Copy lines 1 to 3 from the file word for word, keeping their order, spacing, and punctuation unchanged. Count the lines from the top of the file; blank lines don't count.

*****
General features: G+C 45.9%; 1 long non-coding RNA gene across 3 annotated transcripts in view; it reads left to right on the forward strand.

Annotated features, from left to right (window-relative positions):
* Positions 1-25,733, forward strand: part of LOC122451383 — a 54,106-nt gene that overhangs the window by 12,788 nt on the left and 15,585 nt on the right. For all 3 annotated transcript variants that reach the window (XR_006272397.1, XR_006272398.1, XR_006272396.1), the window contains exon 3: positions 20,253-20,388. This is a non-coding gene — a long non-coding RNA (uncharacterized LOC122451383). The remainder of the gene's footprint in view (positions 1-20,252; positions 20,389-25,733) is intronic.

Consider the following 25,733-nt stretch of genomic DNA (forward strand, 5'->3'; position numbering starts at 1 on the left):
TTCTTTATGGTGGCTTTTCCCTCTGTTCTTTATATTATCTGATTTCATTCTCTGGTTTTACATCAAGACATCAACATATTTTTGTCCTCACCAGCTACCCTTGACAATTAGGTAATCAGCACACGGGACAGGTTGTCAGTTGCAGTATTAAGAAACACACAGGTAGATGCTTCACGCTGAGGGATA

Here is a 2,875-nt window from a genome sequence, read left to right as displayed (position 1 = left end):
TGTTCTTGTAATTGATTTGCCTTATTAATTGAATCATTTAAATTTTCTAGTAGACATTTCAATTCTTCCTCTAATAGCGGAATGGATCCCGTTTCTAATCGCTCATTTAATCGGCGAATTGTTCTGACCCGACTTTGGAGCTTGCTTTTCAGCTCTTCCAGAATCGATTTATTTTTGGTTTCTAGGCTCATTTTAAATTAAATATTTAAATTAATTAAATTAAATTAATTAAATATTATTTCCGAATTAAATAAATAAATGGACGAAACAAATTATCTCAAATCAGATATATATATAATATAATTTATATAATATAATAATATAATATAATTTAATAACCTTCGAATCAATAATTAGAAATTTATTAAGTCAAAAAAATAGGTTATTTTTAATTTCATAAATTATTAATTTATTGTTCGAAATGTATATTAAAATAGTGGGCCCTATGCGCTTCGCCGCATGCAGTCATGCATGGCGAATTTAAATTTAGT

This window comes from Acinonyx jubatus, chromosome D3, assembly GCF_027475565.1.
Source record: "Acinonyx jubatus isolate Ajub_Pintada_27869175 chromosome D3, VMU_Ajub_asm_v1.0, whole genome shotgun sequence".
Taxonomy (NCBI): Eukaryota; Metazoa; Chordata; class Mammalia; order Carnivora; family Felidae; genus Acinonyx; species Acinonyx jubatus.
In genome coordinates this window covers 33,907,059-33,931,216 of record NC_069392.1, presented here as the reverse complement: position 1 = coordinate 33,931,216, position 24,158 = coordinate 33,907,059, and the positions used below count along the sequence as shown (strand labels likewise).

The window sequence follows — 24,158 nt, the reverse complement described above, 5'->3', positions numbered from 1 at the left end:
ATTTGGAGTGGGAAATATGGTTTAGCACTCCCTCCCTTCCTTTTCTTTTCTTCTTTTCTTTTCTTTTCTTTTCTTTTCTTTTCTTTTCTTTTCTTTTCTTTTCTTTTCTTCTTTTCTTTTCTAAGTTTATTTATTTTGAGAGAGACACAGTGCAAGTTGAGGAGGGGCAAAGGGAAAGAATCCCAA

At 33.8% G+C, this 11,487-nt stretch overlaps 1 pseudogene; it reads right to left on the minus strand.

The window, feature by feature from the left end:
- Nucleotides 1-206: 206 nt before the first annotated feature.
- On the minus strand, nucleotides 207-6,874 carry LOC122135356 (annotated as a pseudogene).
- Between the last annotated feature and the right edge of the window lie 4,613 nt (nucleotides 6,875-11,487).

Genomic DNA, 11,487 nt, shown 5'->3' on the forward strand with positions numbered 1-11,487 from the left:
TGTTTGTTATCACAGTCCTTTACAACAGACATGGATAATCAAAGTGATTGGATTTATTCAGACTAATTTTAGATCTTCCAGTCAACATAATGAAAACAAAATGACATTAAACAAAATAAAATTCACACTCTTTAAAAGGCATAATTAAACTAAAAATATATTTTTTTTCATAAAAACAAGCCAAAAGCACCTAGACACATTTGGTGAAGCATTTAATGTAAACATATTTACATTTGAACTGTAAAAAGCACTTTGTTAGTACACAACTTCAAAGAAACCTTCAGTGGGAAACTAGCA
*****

General features: G+C 45.9%; 1 long non-coding RNA gene across 3 annotated transcripts in view; it reads left to right on the forward strand.

Annotated features, from left to right (window-relative positions):
* Positions 1-25,733, forward strand: part of LOC122451383 — a 54,106-nt gene that overhangs the window by 12,788 nt on the left and 15,585 nt on the right. For all 3 annotated transcript variants that reach the window (XR_006272397.1, XR_006272398.1, XR_006272396.1), the window contains exon 3: positions 20,253-20,388. This is a non-coding gene — a long non-coding RNA (uncharacterized LOC122451383). The remainder of the gene's footprint in view (positions 1-20,252; positions 20,389-25,733) is intronic.